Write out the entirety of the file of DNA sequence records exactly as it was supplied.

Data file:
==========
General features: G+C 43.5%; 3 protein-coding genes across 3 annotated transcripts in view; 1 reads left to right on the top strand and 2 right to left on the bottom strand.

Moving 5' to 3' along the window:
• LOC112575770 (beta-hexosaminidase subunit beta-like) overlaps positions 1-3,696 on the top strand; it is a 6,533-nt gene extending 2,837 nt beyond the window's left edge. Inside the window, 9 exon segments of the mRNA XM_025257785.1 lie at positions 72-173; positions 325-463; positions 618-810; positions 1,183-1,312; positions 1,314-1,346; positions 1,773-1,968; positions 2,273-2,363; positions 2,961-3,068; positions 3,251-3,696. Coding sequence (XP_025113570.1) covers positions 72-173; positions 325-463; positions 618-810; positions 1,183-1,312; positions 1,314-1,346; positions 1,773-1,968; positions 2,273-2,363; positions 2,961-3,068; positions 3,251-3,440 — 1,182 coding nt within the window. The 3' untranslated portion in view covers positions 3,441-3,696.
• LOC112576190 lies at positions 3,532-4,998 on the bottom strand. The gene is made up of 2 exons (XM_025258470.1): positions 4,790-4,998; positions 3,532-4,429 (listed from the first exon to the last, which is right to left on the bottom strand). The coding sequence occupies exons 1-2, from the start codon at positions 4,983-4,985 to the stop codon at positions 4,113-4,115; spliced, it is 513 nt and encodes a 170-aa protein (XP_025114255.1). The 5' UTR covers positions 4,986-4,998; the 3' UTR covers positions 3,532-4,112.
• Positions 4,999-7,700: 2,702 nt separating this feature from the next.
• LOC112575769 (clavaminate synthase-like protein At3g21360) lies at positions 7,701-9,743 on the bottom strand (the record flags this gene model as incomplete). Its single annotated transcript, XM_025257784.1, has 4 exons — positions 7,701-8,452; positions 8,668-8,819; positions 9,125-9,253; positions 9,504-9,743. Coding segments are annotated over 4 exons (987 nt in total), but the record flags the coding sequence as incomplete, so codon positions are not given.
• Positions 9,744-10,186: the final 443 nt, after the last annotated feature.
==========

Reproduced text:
General features: G+C 43.5%; 3 protein-coding genes across 3 annotated transcripts in view; 1 reads left to right on the top strand and 2 right to left on the bottom strand.

Moving 5' to 3' along the window:
• LOC112575770 (beta-hexosaminidase subunit beta-like) overlaps positions 1-3,696 on the top strand; it is a 6,533-nt gene extending 2,837 nt beyond the window's left edge. Inside the window, 9 exon segments of the mRNA XM_025257785.1 lie at positions 72-173; positions 325-463; positions 618-810; positions 1,183-1,312; positions 1,314-1,346; positions 1,773-1,968; positions 2,273-2,363; positions 2,961-3,068; positions 3,251-3,696. Coding sequence (XP_025113570.1) covers positions 72-173; positions 325-463; positions 618-810; positions 1,183-1,312; positions 1,314-1,346; positions 1,773-1,968; positions 2,273-2,363; positions 2,961-3,068; positions 3,251-3,440 — 1,182 coding nt within the window. The 3' untranslated portion in view covers positions 3,441-3,696.
• LOC112576190 lies at positions 3,532-4,998 on the bottom strand. The gene is made up of 2 exons (XM_025258470.1): positions 4,790-4,998; positions 3,532-4,429 (listed from the first exon to the last, which is right to left on the bottom strand). The coding sequence occupies exons 1-2, from the start codon at positions 4,983-4,985 to the stop codon at positions 4,113-4,115; spliced, it is 513 nt and encodes a 170-aa protein (XP_025114255.1). The 5' UTR covers positions 4,986-4,998; the 3' UTR covers positions 3,532-4,112.
• Positions 4,999-7,700: 2,702 nt separating this feature from the next.
• LOC112575769 (clavaminate synthase-like protein At3g21360) lies at positions 7,701-9,743 on the bottom strand (the record flags this gene model as incomplete). Its single annotated transcript, XM_025257784.1, has 4 exons — positions 7,701-8,452; positions 8,668-8,819; positions 9,125-9,253; positions 9,504-9,743. Coding segments are annotated over 4 exons (987 nt in total), but the record flags the coding sequence as incomplete, so codon positions are not given.
• Positions 9,744-10,186: the final 443 nt, after the last annotated feature.